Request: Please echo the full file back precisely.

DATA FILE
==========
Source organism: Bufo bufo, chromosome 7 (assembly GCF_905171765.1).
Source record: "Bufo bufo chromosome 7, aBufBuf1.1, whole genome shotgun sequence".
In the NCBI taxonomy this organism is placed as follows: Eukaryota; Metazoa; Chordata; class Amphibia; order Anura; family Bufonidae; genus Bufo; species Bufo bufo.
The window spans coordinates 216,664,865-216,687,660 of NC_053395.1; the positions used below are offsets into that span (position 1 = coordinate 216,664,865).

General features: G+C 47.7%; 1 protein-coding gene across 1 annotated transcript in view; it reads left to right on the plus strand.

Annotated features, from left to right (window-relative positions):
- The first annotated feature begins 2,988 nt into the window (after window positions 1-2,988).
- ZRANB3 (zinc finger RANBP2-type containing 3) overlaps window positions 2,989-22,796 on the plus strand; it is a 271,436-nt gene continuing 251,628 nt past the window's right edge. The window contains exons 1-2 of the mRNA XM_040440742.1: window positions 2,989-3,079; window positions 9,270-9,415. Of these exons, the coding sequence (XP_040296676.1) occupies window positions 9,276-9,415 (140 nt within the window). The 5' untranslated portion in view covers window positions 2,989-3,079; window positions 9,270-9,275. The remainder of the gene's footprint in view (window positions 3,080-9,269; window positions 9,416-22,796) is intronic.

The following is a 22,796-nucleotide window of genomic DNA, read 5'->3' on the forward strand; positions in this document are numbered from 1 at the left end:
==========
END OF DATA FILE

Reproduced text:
Source organism: Bufo bufo, chromosome 7 (assembly GCF_905171765.1).
Source record: "Bufo bufo chromosome 7, aBufBuf1.1, whole genome shotgun sequence".
In the NCBI taxonomy this organism is placed as follows: Eukaryota; Metazoa; Chordata; class Amphibia; order Anura; family Bufonidae; genus Bufo; species Bufo bufo.
The window spans coordinates 216,664,865-216,687,660 of NC_053395.1; the positions used below are offsets into that span (position 1 = coordinate 216,664,865).

General features: G+C 47.7%; 1 protein-coding gene across 1 annotated transcript in view; it reads left to right on the plus strand.

Annotated features, from left to right (window-relative positions):
- The first annotated feature begins 2,988 nt into the window (after window positions 1-2,988).
- ZRANB3 (zinc finger RANBP2-type containing 3) overlaps window positions 2,989-22,796 on the plus strand; it is a 271,436-nt gene continuing 251,628 nt past the window's right edge. The window contains exons 1-2 of the mRNA XM_040440742.1: window positions 2,989-3,079; window positions 9,270-9,415. Of these exons, the coding sequence (XP_040296676.1) occupies window positions 9,276-9,415 (140 nt within the window). The 5' untranslated portion in view covers window positions 2,989-3,079; window positions 9,270-9,275. The remainder of the gene's footprint in view (window positions 3,080-9,269; window positions 9,416-22,796) is intronic.

The following is a 22,796-nucleotide window of genomic DNA, read 5'->3' on the forward strand; positions in this document are numbered from 1 at the left end: